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National Links: Better Urban Planning

Every day at The Overhead Wire, we collect news about cities and send the links to our email list. At the end of the week we take some of the most popular stories and post them to Greater Greater Washington, a group blog similar to streets.mn that focuses on urban issues in the D.C. region. They are national links, sometimes entertaining and sometimes absurd, but hopefully useful.

American suburbs could look more like European ones: Because of the pandemic, suburban dwellers could turn thier commuter oriented neighborhoods into around the clock destinations. This change would make them more like thier european counterparts with access to community assets, transportation, and amenities. (Nate Berg | Fast Company)

How urban planning could change future of Dallas: Good urban planning is all about asking the right questions. Given choices with clear language about bus service, people in Dallas chose this year to support more frequency on thier bus lines instead of a sprawling system. The good planning hypothesis will come up again when consultants are chosen for a downtown freeway project. Whether they get it right will depend on who is hired and how they ask questions. (Peter Simik D Magazine)

The rise of ugly buildings: Ugly buildings have always surrounded us but we continue to get more of them because of modern building techniques and architects that seem to be designing within a spreadsheet. To get better results, modern architecture must be challenged through economic and cultural lenses. In a profit driven world pushing design and construction to lower costs, architects, developers, builders and planners must do better. (Rowan Moore | The Guardian)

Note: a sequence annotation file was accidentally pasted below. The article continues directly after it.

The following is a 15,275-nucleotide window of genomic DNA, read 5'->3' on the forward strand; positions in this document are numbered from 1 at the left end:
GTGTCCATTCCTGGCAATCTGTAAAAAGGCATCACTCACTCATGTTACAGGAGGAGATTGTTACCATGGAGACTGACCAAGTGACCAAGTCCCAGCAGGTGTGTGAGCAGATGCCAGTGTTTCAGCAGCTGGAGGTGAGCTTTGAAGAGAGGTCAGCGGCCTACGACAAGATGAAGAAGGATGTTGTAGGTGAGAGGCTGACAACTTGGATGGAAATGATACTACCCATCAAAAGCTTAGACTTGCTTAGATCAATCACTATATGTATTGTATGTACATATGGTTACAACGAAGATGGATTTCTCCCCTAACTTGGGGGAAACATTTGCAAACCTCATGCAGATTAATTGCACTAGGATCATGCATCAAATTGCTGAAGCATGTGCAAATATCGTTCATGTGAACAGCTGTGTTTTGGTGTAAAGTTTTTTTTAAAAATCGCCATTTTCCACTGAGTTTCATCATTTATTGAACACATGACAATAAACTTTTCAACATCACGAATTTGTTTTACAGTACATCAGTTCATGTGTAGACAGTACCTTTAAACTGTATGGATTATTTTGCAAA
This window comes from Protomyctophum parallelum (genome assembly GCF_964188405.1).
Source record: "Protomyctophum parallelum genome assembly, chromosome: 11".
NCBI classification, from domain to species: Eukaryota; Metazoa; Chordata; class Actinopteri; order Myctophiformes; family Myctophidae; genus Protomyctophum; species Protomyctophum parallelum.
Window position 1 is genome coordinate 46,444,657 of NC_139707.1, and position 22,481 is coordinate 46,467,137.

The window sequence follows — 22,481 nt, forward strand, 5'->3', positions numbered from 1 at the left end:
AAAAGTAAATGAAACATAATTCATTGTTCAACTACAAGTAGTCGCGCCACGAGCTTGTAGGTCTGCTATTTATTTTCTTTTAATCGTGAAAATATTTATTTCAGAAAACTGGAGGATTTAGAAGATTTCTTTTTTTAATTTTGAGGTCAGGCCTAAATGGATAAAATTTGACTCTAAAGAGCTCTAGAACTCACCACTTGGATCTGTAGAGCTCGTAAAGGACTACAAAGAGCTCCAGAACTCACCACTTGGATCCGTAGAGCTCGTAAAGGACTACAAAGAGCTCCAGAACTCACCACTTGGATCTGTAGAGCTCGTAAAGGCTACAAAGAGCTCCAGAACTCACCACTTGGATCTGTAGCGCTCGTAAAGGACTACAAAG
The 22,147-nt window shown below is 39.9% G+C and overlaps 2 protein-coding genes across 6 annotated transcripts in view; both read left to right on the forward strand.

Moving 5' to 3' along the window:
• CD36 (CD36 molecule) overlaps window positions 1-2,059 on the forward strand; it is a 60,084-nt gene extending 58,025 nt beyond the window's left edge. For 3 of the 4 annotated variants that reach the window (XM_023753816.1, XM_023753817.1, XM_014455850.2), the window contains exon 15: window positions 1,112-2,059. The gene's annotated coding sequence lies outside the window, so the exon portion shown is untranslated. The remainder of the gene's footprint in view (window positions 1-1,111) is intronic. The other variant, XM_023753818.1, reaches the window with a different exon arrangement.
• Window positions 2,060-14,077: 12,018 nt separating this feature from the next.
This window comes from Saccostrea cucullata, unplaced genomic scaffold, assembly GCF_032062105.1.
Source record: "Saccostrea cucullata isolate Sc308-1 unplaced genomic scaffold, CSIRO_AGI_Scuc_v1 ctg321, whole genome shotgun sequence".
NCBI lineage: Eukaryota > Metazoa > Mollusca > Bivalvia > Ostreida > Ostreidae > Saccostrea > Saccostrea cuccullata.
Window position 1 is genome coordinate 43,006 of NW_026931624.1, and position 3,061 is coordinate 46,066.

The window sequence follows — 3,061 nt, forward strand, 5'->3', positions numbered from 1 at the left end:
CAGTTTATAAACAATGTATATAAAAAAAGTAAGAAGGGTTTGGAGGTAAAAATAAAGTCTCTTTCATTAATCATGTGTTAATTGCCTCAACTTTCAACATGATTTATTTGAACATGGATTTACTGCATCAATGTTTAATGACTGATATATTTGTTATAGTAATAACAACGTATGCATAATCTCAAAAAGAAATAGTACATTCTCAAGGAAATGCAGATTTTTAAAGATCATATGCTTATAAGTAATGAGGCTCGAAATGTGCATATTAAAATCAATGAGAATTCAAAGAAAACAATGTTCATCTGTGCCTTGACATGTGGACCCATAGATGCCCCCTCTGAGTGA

Once friends, oil and auto companies are becomming enemies: The current administration supports laws and regulations that would roll back fuel economy standards and pollution regulations far past what auto companies support. And now with electric vehicles on the horizon and the diminishing clout of oil companies, new lobbying efforts for electric utilities and electric vehicles are likely to set a new agenda, boxing out oil interests for good. (Robinson Meyer | The Atlantic)

Health car companies see importance of grocery stores: Food deserts in disadvantaged neighborhoods are especially detrimental to the health of vulnerable populations and research shows that access to a grocery store has innumerable health benefits to residents. Health care systems are starting to understanding this and are opening their own stores when grocery chains say “it’s not in our business model.” (Barbara Ray | Next City)

Vanya Srivastava contributed to these summaries

Quote of the Week

“We really lost one of his generation’s, my generation’s stars. And we’re gonna feel it. But I hope that there’s a group of people that can take his legacy and continue on with it.”

Josh Whitehead in the Memphis Commercial Appeal discussing the passing of Tommy Pacello, a tireless advocate for the Memphis he loved.

This week on the podcast, Kyle Rowe SPIN Global Head of Government Partnerships discusses how bike share went from Docked to Dockless in Seattle.

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